Making Peace a Reality

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OUR principle is, and our practices have always been, to seek peace and ensue it; to follow after righteousness and the knowledge of God; seeking the good and welfare, and doing that which tends to the peace of all. . . All bloody principles and practices, as to our own particulars, we utterly deny; with all outward wars and strife, and fightings with outward weapons, for any end, or under any pretense whatsoever; this is our testimony to the whole world world.

– A Declaration to Charles II, 1660

I came to Quakerism over twenty-five years ago because of this peace testimony – declared by Quakers to King Charles II in the early days of the formation of the Religious Society of Friends. The very idea that a faith community would deny war and boldly testify for peace because of their direct experience with God continues to motivate me. What I know of God has nothing to do with war, fighting, or outward weapons.

Today, this declaration and our adherence to the peace testimony make Quakers a “peculiar people.” Even so, we are not alone in our pursuit of peace. In my work with the Friends Committee on National Legislation (FCNL), I see people from many faith traditions join us when we advocate to Congress for specific actions to prevent and end violent conflict and war and to promote peace.

One focus that we’ve given much attention to in recent years is repealing the 2001 Authorization for the Use of Military Force (AUMF). This statute passed quickly after 9/11, has shaped continuous wars for almost two decades, and poses a long-term threat to our democracy.

The 2001 AUMF – the law that “justifies” our current ubiquitous “war on terror” – has been called “the most dangerous sentence in U.S. history.” This law initially authorized then-President George W. Bush to use “all necessary and appropriate force against those nations, organizations, or persons” he determined to have “planned, authorized, committed or aided the terrorist attacks that occurred on September 11, or harbored such organizations or persons, in order to prevent any future acts of international terrorism against the United States by such nations, organizations or persons.”

By passing this law, Congress ceded to the President of the United States its constitutional powers to declare war. Quakers have repeatedly called on Congress to seek non-military means of addressing national security concerns; but instead, the United States has kept going to war. To the detriment of communities across the Middle East and Afghanistan, the AUMF has meant not only pursuing the perpetrators of the terrorism of 9/11, but also expanding that mission to include wars against Iraq, as well as attacks against a myriad of non-state actors – all in the pursuit of “ending terrorism.”  Our U.S. military has leveraged its full force to indiscriminately destroy entire cities and kill countless innocent people.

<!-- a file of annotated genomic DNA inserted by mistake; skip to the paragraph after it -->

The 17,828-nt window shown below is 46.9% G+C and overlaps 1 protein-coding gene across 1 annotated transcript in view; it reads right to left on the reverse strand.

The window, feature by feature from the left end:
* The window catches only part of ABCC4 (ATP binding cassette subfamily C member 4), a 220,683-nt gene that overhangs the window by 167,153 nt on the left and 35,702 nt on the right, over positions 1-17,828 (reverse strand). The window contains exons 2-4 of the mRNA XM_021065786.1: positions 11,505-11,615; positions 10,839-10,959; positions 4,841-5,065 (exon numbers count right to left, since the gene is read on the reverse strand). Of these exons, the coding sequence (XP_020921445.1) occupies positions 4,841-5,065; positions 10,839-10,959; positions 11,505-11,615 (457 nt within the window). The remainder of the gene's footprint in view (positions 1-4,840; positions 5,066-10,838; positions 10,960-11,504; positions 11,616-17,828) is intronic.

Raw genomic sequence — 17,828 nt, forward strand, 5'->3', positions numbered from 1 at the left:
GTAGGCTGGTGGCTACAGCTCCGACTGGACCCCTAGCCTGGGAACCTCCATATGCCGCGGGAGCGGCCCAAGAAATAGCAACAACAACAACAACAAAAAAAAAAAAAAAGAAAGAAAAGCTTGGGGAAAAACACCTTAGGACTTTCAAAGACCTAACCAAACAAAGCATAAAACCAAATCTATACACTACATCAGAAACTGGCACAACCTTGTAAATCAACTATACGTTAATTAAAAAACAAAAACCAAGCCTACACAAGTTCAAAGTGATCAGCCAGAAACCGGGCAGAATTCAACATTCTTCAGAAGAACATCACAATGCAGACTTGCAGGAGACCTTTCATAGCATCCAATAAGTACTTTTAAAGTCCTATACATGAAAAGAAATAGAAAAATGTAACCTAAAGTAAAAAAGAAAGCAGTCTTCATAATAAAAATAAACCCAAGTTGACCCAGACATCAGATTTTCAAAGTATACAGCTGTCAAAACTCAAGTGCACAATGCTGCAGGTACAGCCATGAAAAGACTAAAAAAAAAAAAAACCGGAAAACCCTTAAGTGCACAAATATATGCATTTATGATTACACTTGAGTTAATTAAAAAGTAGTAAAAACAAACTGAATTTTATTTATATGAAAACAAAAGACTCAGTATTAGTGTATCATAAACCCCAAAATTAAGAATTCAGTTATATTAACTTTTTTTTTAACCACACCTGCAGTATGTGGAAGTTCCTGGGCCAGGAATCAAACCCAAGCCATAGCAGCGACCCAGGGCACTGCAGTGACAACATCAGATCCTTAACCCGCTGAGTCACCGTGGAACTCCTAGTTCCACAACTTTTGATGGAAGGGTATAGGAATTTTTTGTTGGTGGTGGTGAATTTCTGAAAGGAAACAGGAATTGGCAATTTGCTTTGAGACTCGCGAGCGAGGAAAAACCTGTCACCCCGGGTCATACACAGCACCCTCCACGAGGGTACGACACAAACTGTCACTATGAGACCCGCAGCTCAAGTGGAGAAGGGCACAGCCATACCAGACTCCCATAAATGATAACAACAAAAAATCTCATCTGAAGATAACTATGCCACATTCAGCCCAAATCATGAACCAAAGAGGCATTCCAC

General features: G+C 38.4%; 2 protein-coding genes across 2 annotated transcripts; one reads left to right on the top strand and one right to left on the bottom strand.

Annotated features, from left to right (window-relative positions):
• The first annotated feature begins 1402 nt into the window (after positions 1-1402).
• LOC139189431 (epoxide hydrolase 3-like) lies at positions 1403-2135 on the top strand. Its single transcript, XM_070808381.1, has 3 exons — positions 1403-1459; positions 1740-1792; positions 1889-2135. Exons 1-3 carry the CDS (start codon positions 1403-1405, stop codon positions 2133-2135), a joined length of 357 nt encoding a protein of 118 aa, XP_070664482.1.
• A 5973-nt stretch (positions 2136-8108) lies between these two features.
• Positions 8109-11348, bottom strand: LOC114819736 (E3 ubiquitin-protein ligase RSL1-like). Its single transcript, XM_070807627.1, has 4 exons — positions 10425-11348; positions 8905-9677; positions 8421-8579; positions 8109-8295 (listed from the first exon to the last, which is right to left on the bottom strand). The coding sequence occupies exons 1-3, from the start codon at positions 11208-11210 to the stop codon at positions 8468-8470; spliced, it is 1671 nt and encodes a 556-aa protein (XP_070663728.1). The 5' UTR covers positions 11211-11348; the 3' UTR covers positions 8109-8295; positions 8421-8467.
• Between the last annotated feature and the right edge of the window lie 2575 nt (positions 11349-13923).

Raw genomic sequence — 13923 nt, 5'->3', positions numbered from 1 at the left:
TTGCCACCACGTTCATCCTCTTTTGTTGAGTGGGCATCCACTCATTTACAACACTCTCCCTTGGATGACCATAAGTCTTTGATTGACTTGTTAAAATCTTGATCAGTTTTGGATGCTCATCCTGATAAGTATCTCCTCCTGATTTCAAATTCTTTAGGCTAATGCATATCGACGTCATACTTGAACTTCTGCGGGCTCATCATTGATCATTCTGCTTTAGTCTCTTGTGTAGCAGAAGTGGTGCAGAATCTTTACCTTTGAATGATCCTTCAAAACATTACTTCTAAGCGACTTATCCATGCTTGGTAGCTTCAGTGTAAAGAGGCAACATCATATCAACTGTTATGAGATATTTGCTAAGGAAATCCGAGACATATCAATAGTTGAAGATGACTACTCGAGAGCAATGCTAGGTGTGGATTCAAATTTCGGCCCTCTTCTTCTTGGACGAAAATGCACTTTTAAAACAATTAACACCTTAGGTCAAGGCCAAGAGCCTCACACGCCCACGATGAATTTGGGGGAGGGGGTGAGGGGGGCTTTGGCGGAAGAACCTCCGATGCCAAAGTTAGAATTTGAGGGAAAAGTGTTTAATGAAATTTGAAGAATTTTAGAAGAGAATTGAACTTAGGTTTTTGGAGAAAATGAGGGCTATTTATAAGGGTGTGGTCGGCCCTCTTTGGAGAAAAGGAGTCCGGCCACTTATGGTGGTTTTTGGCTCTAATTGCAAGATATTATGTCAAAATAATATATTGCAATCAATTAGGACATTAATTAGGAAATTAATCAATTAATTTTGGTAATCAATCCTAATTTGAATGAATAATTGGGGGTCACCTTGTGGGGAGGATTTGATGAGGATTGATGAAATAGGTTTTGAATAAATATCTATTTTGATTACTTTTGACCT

For the last eighteen years, our nation hasn’t stopped fighting, even though many of us don’t quite know who or what we are fighting anymore. There are students starting college this fall who have never lived in a world without war being waged openly by the United States, and they probably cannot even comprehend the depth and breadth of our military involvement worldwide (nor can most of us).

The 2001 AUMF bears no time limit or geographic restrictions. In fact, it has been augmented to target groups that did not even exist when the law was first written – groups like ISIS, which have been emboldened by our country’s blanket approach to “fighting terrorism.”

This catch-all legislation has been used to justify countless military interventions, indefinite detentions, and lethal drone attacks, setting us on a path of endless warfare and the deaths of more than 7,000 U.S. military personnel (and counting). What was impulsively created to address an immediate threat has set in motion a series of events that have resulted in a ballooning military budget, increasing uses of torture, compromises on civil and religious liberties, and rising Islamophobia.